Takeaway: To some extent, communication risks can be minimized by scheduling regular meetings, encouraging a social atmosphere, etc, but in a distributed environment there’s only so much you can do, and if someone on your team is a hermit or lone wolf, you may be in trouble. You need team players who can communicate.
It’s common knowledge that rapid iteration is the key to “finding the fun” in any game development project aspiring to originality. However, our view on this has become relatively radical; we shoot for daily iteration. We’ve found that iteration times of even just a week (speedy for most larger studios) can hamper the progress of our projects. Iteration times of two weeks or more usually signal that a project is in severe jeopardy. There are exceptions to every rule (for example, sometimes it may be necessary to invest in technical infrastructure, which will temporarily slow down iteration) but in general we’ve found fast iteration to be vital to team success and morale.
Takeaway: It’s everyone’s responsibility to ensure that development is progressing in such a manner as to permit rapid iteration. Don’t allow the team to commit to a development path littered with the kinds of technical challenges that might cripple the iterative cycle. And don’t allow the team to become mired in the unexpected challenges that will inevitably arise despite your best efforts; find a creative way to work around them or change your design as necessary. Forward momentum is a small team’s best friend.
Commitment and reliability
Another characteristic of strong teams is that their members tend to be comfortable negotiating reasonable commitments and generally follow through on those commitments. While this should be obvious to anyone, the extent of its importance cannot be understated. We’ve found “reliability” to be the single biggest predictor of a team’s success; far above intelligence, passion, or experience in importance. A small team with a single unreliable member is in greater jeopardy than a team lacking all the other positive characteristics noted in this list.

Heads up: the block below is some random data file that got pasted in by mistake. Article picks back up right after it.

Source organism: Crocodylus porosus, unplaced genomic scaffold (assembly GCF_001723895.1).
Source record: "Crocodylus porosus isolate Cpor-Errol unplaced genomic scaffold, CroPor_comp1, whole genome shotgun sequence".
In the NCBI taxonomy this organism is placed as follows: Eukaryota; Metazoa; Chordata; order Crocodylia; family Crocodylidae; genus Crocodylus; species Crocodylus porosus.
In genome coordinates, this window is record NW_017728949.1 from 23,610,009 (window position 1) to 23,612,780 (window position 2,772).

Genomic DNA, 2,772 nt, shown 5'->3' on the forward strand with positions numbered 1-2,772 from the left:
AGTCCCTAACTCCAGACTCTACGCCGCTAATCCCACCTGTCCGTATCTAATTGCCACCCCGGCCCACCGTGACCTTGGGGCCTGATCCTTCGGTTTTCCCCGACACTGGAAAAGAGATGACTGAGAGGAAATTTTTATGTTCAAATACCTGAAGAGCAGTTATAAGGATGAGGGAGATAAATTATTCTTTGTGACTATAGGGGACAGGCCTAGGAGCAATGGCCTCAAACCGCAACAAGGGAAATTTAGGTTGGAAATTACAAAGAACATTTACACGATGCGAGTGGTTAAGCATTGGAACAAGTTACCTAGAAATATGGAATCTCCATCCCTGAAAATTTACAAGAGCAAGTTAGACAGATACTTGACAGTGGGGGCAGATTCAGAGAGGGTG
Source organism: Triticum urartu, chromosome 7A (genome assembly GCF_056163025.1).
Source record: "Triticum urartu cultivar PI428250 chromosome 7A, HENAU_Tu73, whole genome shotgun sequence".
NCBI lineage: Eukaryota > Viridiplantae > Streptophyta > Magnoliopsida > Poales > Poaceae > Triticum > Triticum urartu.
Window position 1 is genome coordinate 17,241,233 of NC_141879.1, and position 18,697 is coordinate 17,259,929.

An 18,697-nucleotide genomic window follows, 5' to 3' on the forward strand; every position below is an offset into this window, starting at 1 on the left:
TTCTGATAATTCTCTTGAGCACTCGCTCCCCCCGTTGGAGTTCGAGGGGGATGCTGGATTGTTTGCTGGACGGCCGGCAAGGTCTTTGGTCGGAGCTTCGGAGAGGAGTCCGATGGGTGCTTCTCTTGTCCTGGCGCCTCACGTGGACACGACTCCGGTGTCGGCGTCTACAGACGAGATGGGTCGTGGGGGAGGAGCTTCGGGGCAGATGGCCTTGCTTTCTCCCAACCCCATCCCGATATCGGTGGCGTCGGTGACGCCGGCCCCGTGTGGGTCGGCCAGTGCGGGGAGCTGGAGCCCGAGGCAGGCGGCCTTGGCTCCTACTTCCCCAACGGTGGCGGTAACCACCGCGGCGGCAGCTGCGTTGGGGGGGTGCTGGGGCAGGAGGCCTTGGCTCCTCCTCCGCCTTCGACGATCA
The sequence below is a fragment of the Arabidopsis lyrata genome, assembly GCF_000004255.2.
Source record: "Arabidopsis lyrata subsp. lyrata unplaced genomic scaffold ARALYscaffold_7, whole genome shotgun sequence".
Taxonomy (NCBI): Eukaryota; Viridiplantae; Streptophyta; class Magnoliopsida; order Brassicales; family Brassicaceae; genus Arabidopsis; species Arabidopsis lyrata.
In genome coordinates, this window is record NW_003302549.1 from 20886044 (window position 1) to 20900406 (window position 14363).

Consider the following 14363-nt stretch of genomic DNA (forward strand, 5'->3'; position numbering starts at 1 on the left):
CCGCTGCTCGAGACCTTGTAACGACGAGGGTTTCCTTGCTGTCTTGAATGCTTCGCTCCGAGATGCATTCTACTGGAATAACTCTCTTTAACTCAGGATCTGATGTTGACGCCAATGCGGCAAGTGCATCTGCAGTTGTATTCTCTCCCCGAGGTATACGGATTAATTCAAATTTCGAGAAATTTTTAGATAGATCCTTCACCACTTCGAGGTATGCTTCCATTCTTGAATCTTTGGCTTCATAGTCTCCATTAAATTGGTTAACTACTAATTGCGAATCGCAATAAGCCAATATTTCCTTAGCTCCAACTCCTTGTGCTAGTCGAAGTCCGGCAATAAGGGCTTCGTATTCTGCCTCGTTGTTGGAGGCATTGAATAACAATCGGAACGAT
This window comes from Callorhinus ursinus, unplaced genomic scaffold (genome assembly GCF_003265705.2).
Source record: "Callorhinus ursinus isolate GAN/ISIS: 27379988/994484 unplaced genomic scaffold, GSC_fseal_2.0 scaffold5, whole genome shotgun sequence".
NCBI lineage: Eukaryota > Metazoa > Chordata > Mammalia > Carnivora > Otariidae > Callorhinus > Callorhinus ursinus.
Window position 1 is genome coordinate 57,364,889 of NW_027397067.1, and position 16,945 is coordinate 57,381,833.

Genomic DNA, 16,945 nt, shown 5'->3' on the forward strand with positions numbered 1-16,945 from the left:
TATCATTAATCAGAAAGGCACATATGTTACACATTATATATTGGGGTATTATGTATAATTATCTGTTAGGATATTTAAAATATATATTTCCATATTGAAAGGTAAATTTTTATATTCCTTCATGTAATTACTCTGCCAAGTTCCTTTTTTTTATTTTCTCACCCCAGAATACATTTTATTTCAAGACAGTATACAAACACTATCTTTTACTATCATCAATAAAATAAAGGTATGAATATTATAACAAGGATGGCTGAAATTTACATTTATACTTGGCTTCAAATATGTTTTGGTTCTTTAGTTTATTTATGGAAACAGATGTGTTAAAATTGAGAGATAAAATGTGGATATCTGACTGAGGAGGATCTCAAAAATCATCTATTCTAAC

Takeaway: Reliability is one of the most difficult characteristics to screen for in an interview. One of the major benefits of working with someone as a contractor, as opposed to full-time hire, is that you learn from experience just how reliable (or not) they are before making any major commitments to them. But whether you’re working with contractors or employees, helping people resolve the issues that make them unreliable — or gracefully parting ways with those who can’t be helped — will be one of your most important challenges as a studio manager.
Things a high-performing team does not need
Willingness to work long hours or to crunch — Not one of our high-performing teams has resorted to working unusually long hours for any period of time. We have already shipped four games without ever crunching, and this year we’ll ship several more without ever crunching. In fact, we have just one team that has ever engaged in anything even remotely resembling crunch; ironically and not coincidentally, doing so did not appear to actually move the project forward significantly. The phrase “work smarter, not harder” may be a Dilbert punchline, but in the game development world we need to hear it more often.